Annals of Work Exposures and Health     Hybrid Journal   (Followers: 11, SJR: 0.728, CiteScore: 2)
Antibody Therapeutics     Open Access   (Followers: 1)
AoB Plants     Open Access   (Followers: 4, SJR: 1.28, CiteScore: 3)
Applied Economic Perspectives and Policy     Hybrid Journal   (Followers: 18, SJR: 0.858, CiteScore: 2)
Applied Linguistics     Hybrid Journal   (Followers: 66, SJR: 2.987, CiteScore: 3)
Applied Mathematics Research eXpress     Hybrid Journal   (Followers: 1, SJR: 1.241, CiteScore: 1)
Arbitration Intl.     Full-text available via subscription   (Followers: 20)
Arbitration Law Reports and Review     Hybrid Journal   (Followers: 14)
Archives of Clinical Neuropsychology     Hybrid Journal   (Followers: 32, SJR: 0.731, CiteScore: 2)
Aristotelian Society Supplementary Volume     Hybrid Journal   (Followers: 2)
Arthropod Management Tests     Hybrid Journal   (Followers: 2)
Astronomy & Geophysics     Hybrid Journal   (Followers: 47, SJR: 0.146, CiteScore: 0)
Behavioral Ecology     Hybrid Journal   (Followers: 58, SJR: 1.871, CiteScore: 3)
Bioinformatics     Hybrid Journal   (Followers: 398, SJR: 6.14, CiteScore: 8)
Biology Methods and Protocols     Open Access   (Followers: 1)
Biology of Reproduction     Full-text available via subscription   (Followers: 11, SJR: 1.446, CiteScore: 3)
Biometrika     Hybrid Journal   (Followers: 20, SJR: 3.485, CiteScore: 2)
BioScience     Hybrid Journal   (Followers: 30, SJR: 2.754, CiteScore: 4)
Bioscience Horizons : The National Undergraduate Research J.     Open Access   (Followers: 3, SJR: 0.146, CiteScore: 0)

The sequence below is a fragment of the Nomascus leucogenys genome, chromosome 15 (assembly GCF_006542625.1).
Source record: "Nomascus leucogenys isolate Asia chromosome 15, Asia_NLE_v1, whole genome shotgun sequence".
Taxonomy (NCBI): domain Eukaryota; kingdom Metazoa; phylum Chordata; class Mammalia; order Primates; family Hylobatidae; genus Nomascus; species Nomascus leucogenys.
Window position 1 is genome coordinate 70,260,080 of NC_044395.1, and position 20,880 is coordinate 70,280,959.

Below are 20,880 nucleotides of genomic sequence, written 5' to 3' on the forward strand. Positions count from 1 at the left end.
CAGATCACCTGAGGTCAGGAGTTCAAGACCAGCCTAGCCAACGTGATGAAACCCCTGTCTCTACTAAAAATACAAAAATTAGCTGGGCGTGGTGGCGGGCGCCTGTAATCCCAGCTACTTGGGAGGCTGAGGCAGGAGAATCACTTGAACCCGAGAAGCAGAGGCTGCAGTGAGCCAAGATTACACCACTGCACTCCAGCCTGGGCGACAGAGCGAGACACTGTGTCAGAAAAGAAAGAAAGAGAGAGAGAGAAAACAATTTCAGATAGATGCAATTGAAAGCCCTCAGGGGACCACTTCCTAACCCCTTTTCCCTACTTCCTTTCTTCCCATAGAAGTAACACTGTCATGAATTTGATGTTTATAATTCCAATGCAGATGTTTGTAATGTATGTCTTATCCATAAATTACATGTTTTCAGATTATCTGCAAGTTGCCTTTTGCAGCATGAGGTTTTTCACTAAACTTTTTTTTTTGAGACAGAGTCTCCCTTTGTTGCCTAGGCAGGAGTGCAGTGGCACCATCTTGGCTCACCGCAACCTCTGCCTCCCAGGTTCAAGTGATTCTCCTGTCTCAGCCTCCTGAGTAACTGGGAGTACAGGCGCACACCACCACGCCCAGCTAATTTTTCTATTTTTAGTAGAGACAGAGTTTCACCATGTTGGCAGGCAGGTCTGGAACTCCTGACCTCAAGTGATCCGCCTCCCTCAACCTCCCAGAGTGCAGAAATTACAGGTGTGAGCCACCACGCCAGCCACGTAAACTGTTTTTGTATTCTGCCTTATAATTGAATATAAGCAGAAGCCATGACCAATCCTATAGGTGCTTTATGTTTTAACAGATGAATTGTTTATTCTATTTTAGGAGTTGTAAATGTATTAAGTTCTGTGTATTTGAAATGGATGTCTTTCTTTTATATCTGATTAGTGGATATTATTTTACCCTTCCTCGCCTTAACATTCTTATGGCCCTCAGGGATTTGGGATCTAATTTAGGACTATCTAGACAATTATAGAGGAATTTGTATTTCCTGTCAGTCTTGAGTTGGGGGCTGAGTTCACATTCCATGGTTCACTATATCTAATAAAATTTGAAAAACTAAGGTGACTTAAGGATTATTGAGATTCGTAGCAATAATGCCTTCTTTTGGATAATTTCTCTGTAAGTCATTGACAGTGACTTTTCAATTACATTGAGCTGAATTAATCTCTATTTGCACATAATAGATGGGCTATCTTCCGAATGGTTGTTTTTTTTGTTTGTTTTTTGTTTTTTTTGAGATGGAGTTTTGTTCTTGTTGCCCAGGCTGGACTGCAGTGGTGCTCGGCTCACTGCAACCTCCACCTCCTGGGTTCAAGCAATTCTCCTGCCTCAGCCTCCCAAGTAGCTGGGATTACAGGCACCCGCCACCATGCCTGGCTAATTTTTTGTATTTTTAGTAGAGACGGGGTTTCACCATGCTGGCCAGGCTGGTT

Biostatistics     Hybrid Journal   (Followers: 17, SJR: 1.553, CiteScore: 2)
BJA : British J. of Anaesthesia     Hybrid Journal   (Followers: 237, SJR: 2.115, CiteScore: 3)
BJA Education     Hybrid Journal   (Followers: 69)
Brain     Hybrid Journal   (Followers: 78, SJR: 5.858, CiteScore: 7)
Brain Communications     Open Access   (Followers: 2)
Briefings in Bioinformatics     Hybrid Journal   (Followers: 53, SJR: 2.505, CiteScore: 5)
Briefings in Functional Genomics     Hybrid Journal   (Followers: 3, SJR: 2.15, CiteScore: 3)
British J. for the Philosophy of Science     Hybrid Journal   (Followers: 42, SJR: 2.161, CiteScore: 2)
British J. of Aesthetics     Hybrid Journal   (Followers: 24, SJR: 0.508, CiteScore: 1)
British J. of Criminology     Hybrid Journal   (Followers: 623, SJR: 1.828, CiteScore: 3)
British J. of Social Work     Hybrid Journal   (Followers: 99, SJR: 1.019, CiteScore: 2)
British Medical Bulletin     Hybrid Journal   (Followers: 6, SJR: 1.355, CiteScore: 3)
British Yearbook of Intl. Law     Hybrid Journal   (Followers: 35)